Exchange-Traded Funds or ETFs are listed and traded on exchanges like stocks. It is a fund which pools the financial resources of several people and uses it to purchase shares, bonds, derivatives, etc. The trading value of an ETF is based on the net asset value (NAV) of the stocks that are present in the fund. Thus, an Exchange-Traded Fund is said to have qualities of both shares and mutual funds.

One of the main benefits of ETF is diversification. When an investor invests in a stock, he does not have a space to limit his risk. If the company fails to perform, the investor will make losses. Now, an ETF helps you to keep your finances spread over equities of different companies. If one of the stocks performs poorly, other stocks might act to limit the risk exposure by performing well. If other assets perform exceptionally well, an investor would still be earning profits.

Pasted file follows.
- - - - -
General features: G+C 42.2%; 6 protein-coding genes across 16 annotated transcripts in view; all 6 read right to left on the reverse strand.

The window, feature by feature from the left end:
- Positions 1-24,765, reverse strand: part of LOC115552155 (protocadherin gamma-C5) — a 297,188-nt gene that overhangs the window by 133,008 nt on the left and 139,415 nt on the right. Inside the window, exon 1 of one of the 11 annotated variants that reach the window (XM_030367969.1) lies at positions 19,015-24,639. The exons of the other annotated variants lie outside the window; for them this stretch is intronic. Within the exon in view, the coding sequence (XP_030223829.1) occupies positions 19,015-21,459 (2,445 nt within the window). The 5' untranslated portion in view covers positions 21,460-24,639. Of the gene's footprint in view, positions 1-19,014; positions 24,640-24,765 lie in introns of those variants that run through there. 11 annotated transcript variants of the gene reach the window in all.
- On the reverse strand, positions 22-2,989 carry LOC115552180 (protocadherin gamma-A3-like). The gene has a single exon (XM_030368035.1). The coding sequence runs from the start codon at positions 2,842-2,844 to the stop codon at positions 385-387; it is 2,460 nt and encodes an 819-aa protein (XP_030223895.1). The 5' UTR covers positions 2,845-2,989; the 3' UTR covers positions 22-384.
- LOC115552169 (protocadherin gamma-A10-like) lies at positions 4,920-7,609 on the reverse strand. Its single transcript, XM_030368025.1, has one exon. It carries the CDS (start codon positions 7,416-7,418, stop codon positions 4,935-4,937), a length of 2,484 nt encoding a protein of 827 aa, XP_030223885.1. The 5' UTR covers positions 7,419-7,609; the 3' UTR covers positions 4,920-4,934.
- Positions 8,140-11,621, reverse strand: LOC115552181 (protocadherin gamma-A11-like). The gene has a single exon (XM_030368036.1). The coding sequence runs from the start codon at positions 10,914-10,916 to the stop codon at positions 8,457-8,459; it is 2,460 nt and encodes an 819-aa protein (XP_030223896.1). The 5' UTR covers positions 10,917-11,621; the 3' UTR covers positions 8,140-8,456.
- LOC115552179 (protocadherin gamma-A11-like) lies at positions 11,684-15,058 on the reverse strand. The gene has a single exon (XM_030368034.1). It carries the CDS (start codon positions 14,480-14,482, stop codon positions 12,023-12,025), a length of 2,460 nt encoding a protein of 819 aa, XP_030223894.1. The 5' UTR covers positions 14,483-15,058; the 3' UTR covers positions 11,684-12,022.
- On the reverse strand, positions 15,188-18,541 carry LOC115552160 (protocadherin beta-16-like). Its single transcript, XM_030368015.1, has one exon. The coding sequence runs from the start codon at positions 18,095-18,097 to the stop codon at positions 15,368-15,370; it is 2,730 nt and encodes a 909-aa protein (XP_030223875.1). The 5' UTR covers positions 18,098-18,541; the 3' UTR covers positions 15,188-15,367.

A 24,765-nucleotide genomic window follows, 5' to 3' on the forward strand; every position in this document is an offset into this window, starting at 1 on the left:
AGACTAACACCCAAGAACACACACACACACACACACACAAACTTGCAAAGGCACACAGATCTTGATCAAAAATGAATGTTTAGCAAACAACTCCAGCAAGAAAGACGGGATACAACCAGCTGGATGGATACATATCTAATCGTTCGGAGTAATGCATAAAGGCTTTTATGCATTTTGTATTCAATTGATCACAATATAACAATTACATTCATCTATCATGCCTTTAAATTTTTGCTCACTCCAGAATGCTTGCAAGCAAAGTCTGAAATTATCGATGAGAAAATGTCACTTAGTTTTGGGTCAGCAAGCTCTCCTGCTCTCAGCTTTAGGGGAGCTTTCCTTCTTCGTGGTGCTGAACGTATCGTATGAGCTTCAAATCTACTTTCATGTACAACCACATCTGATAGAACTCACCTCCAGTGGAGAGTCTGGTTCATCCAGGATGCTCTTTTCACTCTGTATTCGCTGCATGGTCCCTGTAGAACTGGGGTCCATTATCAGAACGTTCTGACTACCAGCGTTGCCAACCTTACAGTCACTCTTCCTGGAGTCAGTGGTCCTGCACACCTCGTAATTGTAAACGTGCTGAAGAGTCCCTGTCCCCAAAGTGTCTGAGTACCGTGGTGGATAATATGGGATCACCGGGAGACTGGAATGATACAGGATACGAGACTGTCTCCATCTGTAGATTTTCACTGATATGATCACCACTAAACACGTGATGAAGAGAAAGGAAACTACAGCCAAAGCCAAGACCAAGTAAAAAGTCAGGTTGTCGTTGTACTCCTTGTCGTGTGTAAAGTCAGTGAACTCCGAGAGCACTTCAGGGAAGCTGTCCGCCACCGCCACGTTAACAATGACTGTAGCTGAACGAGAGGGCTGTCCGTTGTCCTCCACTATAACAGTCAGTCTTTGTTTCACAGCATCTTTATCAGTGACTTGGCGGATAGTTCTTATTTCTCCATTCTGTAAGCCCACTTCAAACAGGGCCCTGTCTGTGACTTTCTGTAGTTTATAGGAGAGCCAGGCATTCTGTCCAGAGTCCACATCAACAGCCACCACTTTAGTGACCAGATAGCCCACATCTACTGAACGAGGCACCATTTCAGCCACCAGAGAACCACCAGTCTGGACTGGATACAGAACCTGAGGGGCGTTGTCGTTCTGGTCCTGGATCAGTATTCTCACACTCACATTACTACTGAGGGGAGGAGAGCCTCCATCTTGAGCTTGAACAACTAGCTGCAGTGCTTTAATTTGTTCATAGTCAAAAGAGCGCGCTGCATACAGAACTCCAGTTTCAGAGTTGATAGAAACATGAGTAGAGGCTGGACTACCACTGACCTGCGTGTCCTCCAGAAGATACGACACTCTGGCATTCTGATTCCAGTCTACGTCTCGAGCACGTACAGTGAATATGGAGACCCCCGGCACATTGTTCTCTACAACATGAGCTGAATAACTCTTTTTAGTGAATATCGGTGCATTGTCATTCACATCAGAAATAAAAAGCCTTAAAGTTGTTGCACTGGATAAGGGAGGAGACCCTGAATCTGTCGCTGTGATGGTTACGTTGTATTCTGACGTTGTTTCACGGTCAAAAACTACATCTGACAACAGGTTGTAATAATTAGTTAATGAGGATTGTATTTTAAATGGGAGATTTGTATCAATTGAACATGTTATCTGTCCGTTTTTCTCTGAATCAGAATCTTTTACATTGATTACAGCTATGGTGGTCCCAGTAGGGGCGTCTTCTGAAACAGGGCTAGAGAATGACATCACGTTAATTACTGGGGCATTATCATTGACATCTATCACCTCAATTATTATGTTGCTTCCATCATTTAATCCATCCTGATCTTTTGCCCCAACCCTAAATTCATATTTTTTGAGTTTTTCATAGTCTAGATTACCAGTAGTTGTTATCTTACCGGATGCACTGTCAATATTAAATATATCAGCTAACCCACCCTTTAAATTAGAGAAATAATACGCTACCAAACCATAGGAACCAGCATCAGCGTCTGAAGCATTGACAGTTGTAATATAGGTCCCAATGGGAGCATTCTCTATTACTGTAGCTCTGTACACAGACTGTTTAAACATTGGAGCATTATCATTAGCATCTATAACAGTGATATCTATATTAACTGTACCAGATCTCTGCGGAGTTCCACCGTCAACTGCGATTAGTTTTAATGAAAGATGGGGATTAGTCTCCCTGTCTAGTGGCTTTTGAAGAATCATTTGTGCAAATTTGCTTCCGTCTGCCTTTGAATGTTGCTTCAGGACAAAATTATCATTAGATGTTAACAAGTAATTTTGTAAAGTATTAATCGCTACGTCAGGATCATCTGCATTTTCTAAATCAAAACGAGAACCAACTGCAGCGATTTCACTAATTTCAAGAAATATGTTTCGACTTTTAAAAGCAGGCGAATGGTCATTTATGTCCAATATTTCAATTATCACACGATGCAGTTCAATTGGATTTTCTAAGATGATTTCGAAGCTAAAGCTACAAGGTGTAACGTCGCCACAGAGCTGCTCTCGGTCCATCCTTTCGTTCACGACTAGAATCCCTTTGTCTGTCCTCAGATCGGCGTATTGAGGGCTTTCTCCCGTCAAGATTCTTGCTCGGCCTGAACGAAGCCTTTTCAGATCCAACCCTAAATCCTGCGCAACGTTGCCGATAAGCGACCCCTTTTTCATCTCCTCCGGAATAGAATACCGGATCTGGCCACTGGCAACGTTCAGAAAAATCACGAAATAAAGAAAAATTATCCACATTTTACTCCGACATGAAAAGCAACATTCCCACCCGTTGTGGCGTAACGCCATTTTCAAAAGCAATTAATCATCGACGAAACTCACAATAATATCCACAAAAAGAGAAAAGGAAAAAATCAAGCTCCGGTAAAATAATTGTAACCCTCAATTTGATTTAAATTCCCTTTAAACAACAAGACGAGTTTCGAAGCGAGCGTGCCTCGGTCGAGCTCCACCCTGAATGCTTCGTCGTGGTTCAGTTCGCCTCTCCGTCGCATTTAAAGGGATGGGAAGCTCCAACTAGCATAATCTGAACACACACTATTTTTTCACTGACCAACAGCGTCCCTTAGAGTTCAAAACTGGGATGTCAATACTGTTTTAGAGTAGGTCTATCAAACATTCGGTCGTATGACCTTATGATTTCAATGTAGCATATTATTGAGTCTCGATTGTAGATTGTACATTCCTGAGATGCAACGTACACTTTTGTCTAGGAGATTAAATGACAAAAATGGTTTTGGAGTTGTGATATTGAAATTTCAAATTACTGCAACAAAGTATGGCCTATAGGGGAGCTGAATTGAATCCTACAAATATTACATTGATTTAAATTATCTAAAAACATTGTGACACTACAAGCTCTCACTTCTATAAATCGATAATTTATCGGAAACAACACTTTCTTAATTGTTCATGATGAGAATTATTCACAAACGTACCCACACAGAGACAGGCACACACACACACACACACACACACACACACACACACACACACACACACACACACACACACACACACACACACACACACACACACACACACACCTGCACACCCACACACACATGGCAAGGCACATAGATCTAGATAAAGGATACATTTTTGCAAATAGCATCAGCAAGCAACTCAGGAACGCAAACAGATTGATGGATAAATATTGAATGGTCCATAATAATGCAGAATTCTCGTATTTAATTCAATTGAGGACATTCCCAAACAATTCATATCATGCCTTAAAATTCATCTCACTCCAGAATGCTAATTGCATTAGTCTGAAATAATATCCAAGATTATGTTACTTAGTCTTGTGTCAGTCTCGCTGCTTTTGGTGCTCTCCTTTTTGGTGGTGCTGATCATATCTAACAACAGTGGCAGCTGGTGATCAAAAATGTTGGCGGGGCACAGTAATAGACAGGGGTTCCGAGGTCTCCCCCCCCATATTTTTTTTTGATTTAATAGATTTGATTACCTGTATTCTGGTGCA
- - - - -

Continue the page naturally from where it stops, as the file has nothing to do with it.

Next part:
Exchange-Traded Funds vs Mutual Funds

Exchange-Traded FundsMutual Funds
Market orders can be placedMarket orders cannot be placed
Traded intra-day like stocksTraded at the end of the day
Generally, a lower expense ratio than
mutual funds
Generally, a higher expense ratio when
compared to ETFs

Common types of ETFs

Gold ETF – Gold is a commodity. This makes the ETF a commodity ETF. A gold ETF is based on gold prices and it invests in gold bullion. Purchasing shares in this ETF makes you a virtual owner of gold.

Equity ETF – As the names suggest, these ETFs invests in the shares of different companies to earn interest and reduce risk exposure.

Currency ETF – The main objective of a currency ETF is to reduce the exposure to foreign exchange (forex) currencies.

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